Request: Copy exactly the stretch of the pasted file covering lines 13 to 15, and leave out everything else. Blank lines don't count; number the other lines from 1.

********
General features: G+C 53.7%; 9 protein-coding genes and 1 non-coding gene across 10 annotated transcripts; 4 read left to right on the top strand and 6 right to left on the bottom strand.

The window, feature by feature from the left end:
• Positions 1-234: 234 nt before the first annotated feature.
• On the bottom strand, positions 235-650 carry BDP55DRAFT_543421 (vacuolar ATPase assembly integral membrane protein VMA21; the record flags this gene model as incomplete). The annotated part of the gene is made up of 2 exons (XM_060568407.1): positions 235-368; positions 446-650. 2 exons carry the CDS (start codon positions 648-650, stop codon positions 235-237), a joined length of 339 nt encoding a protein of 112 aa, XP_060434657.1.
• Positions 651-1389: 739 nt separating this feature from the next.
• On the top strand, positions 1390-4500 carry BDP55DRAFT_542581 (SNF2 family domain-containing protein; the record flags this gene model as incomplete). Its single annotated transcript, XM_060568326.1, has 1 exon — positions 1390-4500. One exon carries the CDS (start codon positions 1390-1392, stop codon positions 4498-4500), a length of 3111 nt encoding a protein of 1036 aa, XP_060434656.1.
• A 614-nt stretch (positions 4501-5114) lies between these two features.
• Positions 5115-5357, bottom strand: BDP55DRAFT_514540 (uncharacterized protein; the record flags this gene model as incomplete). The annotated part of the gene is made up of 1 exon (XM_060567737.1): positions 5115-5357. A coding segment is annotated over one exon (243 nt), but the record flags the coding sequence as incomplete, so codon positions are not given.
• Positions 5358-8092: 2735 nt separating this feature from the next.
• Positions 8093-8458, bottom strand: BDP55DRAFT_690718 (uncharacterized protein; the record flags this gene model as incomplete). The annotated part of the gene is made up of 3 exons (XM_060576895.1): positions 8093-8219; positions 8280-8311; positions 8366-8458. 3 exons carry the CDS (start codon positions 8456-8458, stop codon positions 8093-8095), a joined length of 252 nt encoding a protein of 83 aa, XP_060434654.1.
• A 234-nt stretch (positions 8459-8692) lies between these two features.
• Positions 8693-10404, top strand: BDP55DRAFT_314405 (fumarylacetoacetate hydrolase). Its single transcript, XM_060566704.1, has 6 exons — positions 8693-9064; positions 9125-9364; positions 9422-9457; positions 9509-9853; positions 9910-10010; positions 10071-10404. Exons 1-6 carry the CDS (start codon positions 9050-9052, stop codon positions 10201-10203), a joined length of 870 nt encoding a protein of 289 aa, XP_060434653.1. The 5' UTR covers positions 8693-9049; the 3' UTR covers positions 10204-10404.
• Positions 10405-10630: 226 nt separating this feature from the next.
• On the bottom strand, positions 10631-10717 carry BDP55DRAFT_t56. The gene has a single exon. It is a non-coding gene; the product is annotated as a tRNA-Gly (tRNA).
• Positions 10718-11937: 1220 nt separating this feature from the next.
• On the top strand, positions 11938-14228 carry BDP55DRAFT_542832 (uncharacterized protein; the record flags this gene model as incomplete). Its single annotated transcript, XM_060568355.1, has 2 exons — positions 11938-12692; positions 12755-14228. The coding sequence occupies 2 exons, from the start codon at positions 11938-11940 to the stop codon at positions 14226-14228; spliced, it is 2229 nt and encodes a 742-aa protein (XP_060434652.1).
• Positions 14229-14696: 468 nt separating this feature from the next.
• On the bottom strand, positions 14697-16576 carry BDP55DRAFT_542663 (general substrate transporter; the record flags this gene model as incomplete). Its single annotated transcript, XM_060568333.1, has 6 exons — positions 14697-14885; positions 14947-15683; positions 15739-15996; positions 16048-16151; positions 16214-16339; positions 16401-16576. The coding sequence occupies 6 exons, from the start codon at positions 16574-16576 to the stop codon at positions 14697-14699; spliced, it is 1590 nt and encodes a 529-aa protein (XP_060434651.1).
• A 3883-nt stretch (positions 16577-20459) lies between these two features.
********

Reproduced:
• Positions 10405-10630: 226 nt separating this feature from the next.
• On the bottom strand, positions 10631-10717 carry BDP55DRAFT_t56. The gene has a single exon. It is a non-coding gene; the product is annotated as a tRNA-Gly (tRNA).
• Positions 10718-11937: 1220 nt separating this feature from the next.